Private Industry Employer Health Care Hourly Cost for Union Workers; All Industries, 2009-2019 Q1

Source: Bureau of Labor Statistics

The automakers point out that the average U.S. worker pays 28 percent of their health care costs (Henry J. Kaiser Family Foundation, 2018), but UAW workers pay only about 3 percent (Naughton, 2019). The automakers want some relief from the escalating costs and would like to shift more of the health care cost burden to their UAW-represented workforce. The UAW argues that shifting a greater share of health care costs onto workers does nothing systemically to lower overall costs or improve health care outcomes. The UAW has long supported single-payer health care and other broader policies to reform the U.S. health care system.

The Detroit Three automakers are among the largest purchasers of private health care insurance in the United States. The UAW and the Detroit Three automakers have worked together for decades to work on innovative solutions to combat rising health care costs. In 2007, the UAW and the three companies established and funded the National Institute for Health Care Reform to study how to improve health care outcomes and lower overall costs. Based in part on the NIHCR research, the negotiators explored creating a health care purchasing pool or co-operative organization during 2015 contract talks. The UAW-FCA negotiators included the health care co-op language in the first tentative agreement with FCA – an agreement that the membership did not ratify. The second UAW-FCA agreement that the members approved did not include this language. While health care concessions are unlikely in 2019, the parties may explore other cost-containment and quality-of-care improvement measures.

Job and Income Security, Sourcing, and Temporary Workers

Job and income security issues are paramount to UAW members in any negotiation, and 2019 is no different. Members may have an even greater interest in these contract provisions this year for two reasons: 1) the next four years will likely include a downturn in the automotive industry, and 2) UAW-GM members are all too aware of GM’s November 2018 announcement that it was “unallocating product” at four U.S. manufacturing plants – Detroit-Hamtramck Assembly, Lordstown Assembly, Baltimore Operations, and Warren Transmission – despite having a “Plant Closing and Sale Moratorium” letter in the current UAW-GM contract. GM’s plant actions took many by surprise because U.S. auto sales were at a very healthy 17.2 million-unit level in 2018.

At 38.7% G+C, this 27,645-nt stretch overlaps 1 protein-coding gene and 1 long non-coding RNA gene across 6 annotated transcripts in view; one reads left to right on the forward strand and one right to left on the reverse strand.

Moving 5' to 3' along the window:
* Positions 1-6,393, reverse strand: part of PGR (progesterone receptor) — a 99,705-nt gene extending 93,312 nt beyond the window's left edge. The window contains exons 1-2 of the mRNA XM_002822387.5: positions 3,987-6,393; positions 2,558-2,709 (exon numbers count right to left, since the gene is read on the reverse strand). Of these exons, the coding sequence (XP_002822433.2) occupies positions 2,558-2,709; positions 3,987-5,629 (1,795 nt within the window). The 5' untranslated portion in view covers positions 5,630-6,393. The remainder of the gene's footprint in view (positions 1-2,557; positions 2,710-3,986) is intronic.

The UAW focus on securing plant and product investments and insourcing parts and component work is a form of job security for its members. As in past contracts, the UAW will work hard to maintain employment at all current Detroit Three facilities, and will not agree to close a plant permanently without getting some substantial gains in return.

The automakers rely on the use of temporary workers to meet production peaks and backfill workers who may be absent due to vacations or holiday periods. The UAW has long fought both to convert temporary workers to permanent status and to limit the length of time a temporary worker may be employed. The company maintains that temporary workers are necessary to staff their plants and be more competitive with international producers in the United States that also rely on lower-cost temporary employees in their manufacturing plants.

Wrap-Up

The 2019 UAW-Detroit Three negotiations raise many contentious issues that challenge the bargaining teams on both sides of the table to reach an agreement. The wage, benefit, and job and income security challenges presented above may be difficult, but the collective bargaining process has successfully resolved labor and management conflicts between these parties for more than 80 years and will do so again in this round of negotiations, as well. 

Kristin Dziczek

Vice President – Industry, Labor, & Economics